As the debate over whether or not gospel musicians should collaborate with secular folks continues unabated, Highlife musician and songwriter Akwaboah has asserted that it is inappropriate for secular musicians to be tagged ‘unholy’, stressing that some of them know God even better than some gospel musicians.
According to Akwaboah, people should take cognizance of the fact that there is a dichotomy between gift and character; and the failure to do so is what has contributed to the wrong perceptions about secular musicians.
Citing an example of his encounter with a gospel musician who he refused to reveal his identity, Akwaboah mentioned on Accra-based Onua 95.1FM that although Christians preach against alcoholism, the said gospel musician was as drunk as a skunk despite being in church.
“There are some gospel musicians who are not Christlike and there are some secular musicians, they sing about love but have never taken alcohol. How about that?” he said in local dialect Twi. “I know a gospel musician. He was sitting close to me at an event and decided to ask me whether I’m done performing or not. He had taken alcohol; I could smell it effortlessly.”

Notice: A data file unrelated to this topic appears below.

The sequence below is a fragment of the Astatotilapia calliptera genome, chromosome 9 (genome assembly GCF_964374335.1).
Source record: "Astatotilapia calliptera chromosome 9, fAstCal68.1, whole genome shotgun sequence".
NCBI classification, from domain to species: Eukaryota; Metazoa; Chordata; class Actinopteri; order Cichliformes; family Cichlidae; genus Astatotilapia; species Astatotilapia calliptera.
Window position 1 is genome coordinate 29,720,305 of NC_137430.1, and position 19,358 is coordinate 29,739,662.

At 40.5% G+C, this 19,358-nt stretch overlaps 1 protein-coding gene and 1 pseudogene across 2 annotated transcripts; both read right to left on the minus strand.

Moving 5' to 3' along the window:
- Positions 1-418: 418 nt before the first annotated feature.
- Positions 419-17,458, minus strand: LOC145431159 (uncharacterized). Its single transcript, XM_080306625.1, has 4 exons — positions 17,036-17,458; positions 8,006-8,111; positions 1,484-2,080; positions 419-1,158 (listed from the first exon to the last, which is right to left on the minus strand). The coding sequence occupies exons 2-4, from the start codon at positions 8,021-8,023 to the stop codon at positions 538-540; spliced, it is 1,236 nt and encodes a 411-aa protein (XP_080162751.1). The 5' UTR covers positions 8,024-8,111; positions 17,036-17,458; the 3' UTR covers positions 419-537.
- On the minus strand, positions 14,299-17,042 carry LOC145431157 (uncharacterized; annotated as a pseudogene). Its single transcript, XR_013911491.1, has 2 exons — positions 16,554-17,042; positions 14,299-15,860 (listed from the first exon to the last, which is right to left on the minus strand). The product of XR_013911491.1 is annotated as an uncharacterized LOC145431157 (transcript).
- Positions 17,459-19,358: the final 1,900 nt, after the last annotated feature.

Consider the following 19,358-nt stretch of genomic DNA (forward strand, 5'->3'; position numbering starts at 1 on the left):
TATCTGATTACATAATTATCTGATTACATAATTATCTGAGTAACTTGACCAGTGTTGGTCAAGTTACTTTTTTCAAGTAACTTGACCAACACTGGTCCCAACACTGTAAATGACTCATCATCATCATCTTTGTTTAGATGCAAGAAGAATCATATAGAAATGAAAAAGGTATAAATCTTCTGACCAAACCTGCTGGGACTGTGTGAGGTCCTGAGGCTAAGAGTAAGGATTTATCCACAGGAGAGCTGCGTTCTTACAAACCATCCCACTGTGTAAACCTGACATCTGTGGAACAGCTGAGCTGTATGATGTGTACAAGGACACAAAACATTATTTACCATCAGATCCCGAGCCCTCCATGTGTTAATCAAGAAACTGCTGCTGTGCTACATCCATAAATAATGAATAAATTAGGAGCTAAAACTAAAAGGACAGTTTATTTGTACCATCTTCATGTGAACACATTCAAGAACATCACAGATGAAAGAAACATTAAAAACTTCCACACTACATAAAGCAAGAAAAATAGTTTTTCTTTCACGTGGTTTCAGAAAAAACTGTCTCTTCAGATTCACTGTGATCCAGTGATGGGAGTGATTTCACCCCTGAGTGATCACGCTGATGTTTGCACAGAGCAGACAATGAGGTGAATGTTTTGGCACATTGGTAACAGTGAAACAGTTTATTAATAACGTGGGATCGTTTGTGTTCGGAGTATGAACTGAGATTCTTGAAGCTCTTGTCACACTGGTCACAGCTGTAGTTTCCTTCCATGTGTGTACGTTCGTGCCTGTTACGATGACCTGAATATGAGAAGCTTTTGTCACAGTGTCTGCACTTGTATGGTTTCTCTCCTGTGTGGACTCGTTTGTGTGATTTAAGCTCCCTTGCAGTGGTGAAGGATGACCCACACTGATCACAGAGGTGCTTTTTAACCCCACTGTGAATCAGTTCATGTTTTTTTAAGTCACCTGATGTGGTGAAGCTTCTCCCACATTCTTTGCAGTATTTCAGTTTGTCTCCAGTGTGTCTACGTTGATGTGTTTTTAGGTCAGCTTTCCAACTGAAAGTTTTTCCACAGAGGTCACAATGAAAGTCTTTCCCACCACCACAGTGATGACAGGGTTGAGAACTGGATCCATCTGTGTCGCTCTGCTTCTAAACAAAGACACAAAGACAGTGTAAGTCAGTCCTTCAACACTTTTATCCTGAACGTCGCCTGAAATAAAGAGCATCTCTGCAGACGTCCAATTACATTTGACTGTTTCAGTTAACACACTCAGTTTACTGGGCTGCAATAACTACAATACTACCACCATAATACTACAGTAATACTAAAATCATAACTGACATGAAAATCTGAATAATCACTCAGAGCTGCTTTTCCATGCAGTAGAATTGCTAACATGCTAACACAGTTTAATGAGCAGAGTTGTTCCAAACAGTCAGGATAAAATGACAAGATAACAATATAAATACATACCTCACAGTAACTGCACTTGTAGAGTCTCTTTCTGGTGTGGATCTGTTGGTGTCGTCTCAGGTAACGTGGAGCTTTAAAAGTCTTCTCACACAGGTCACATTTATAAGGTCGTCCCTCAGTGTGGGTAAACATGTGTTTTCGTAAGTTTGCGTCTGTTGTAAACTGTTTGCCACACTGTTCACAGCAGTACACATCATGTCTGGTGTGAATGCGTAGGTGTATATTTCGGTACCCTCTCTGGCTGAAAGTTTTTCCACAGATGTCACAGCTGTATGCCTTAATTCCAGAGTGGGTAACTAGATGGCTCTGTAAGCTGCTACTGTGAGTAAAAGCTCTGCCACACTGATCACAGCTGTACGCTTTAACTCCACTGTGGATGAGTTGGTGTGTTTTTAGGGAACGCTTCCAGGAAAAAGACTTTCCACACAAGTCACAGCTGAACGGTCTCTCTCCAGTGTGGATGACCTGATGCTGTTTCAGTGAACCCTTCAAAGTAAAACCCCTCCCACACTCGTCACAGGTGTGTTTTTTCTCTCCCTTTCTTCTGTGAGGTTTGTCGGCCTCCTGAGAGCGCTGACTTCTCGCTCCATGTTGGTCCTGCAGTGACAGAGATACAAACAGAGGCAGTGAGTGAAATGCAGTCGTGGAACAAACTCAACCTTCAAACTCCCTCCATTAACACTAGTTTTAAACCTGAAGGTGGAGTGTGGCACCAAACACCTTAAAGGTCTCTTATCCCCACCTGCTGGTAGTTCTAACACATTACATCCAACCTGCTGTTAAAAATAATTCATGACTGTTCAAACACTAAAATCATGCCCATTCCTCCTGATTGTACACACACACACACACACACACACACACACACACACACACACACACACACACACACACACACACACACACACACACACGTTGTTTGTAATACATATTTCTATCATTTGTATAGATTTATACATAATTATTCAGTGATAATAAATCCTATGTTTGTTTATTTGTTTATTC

Interestingly, the response from the audience during his [Akwaboah] performance was not encouraging compared to when the said gospel musician took over because the people gathered wondered why a secular musician was leading the congregation in song ministration.
“They were singing with me but were looking at me in a certain manner because I’m known for singing about love,” Akwaboah recalled. “But when the gentleman took charge of it, the reception was different. Even pastors were on the floor and I was very surprised. I was close to him and could smell the alcohol but because they perceive him to be a gospel musician, the reception was warm.
“His gift is to sing gospel music but his character has exposed him,” he added, admonishing that “let no one say this person is righteous, that person is not because you’ll be amazed what a certain pastor does before climbing the pulpit. Let nobody judge.”